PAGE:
Living Desert: Infect Tech Kids with the Natural World
Carin Berglars and Jackie Wagner
The Living Desert
Palm Desert, California
Introduce selves and briefly describe The Living Desert, giving a short history and pertinent facts while showing slides and playing Sounds of the Desert.
Docents at the Living Desert, like all AZAD docents, are continually challenged to create exciting and new educational experiences that will encourage today’s children to explore and better understand their relationship to and develop compassion for the natural world.
If the natural world is to survive, we must get the attention of our young generation. We must appeal to them through their many ways of knowing, acknowledging both their tech world and the natural world, and seek a balance between the two. But how do we do that?
We live in a very fragile desert ecosystem, and although we are still surrounded by nature, we are fast becoming an urban area, and our children are products of that commercial world. Their world is noisy and often over stimulating, portrayed by fast-paced, action-packed TV and movie images. By contrast, nature appears to be slow moving and boring.
CONTRAST OF TODAY’S NATURAL WORLD AND THE TECH WORLD
The fact that TV impacts children’s learning processes was recognized many years ago by the late Ronald Dahl in Charlie and the Chocolate Factory, published in 1964.
Charlie and the Chocolate Factory
TV rots the senses in the head!
It kills the imagination dead!
It clogs and clutters up the mind!
It makes a child so dull and blind,
He can no longer understand a fantasy,
His brain becomes as soft as cheese!
His powers of thinking rust and freeze!
So how do we wake up these “clogged and cluttered” minds? How do we turn their attention to a quieter world? How do we teach them to attend and develop patience?
In trying to get our point across we may have slightly overstated and generalized the influences of technology. Through research we do know that a child’s first experiences in nature have a tremendous influence on how he or she perceives the world as a teenager and adult.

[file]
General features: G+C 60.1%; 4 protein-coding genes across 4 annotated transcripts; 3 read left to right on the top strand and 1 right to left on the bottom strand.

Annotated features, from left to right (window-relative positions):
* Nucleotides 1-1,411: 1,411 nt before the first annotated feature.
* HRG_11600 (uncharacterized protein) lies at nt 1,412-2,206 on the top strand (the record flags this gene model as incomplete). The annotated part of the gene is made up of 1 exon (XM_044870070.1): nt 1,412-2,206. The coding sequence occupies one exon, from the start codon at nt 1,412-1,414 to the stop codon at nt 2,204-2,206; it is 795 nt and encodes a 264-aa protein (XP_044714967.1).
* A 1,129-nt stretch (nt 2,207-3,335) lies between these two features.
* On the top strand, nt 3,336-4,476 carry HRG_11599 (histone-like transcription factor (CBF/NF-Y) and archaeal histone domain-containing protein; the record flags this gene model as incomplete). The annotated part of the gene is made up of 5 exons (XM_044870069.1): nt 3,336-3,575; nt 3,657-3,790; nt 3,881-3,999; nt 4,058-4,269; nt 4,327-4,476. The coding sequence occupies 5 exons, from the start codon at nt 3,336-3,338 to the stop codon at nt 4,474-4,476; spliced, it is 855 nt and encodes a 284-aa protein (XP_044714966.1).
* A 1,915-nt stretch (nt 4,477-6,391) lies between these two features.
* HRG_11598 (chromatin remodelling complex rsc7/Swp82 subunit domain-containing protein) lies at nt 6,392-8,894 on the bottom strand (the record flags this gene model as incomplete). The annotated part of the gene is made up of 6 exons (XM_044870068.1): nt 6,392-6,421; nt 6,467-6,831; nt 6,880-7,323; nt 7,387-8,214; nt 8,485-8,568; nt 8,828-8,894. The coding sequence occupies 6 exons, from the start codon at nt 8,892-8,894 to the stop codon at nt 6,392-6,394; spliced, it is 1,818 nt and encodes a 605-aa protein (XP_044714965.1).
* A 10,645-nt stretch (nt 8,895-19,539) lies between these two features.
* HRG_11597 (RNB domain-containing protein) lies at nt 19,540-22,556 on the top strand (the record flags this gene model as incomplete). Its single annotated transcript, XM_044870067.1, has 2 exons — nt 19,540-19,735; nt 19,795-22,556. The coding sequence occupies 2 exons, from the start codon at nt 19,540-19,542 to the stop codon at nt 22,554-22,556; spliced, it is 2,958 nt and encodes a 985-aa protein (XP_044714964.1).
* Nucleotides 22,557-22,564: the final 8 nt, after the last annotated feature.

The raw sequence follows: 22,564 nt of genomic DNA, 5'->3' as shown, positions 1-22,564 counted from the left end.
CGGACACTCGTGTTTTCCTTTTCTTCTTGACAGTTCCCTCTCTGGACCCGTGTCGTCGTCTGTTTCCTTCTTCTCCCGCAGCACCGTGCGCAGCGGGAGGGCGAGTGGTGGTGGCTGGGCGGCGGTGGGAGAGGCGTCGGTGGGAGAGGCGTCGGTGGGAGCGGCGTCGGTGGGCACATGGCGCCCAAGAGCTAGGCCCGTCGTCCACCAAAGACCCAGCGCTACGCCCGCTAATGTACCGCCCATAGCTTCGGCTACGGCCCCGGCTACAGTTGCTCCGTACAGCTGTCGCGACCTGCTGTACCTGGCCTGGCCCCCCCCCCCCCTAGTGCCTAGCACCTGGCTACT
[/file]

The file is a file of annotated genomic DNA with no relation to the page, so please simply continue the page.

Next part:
We begin by stimulating all their senses, involve the whole body in the learning process, and model how we experience nature through observation and discovery. (Use creosote to model smelling, touching, feeling, noting small leaves, shiny leaves, fuzzy flowers, galls; we question why; how propagated; what research tells us; what Native Americans knew.) (With a picture of a chuckwalla, we model discovery through senses and questioning. Can you find a
chuckwalla? Can you describe what a chuckwalla looks like? Touch the rocks. How can he live in such a hot place? What do you notice about his skin? What do you think he is doing? I wonder why? Do you see anything that he might eat? Do you suppose he has predators? How do you think he protects himself?)
We have found that through storytelling and puppetry we are able to engage students of all ages in interactive learning experiences. We know that telling children stories stimulates their internal picture-making capabilities, their creative potential, and their natural curiosity. And we know that through story, attitudes and feelings of compassion develop.
Story of the Four-Wing Salt Bush Story of the Saguaro
Native American lore is rich with wonderful legends of the natural world, which often revere plants and animals. Docents at The Living Desert draw upon those stories to enrich their tours, especially while touring our ethno-botanical gardens, the coyote enclosure, or while enjoying the cool and lush oasis.
Children are quick to respond to such legends.
Coyote and Tortoise (puppets)
Tortoise: I was created to live in the dry desert sands. I carry my own water supply, and I have a very hard shell that protects that water. The desert is the perfect home for me. I eat only plants and flowers and find enough food to sustain me. I burrow underground to avoid extreme heat and cold.
Coyote: The desert sometimes get very hot and sometimes quite cold, but I find no shortage of food. There are all kinds of edible creatures that live in holes under the ground. The desert is a good home for me.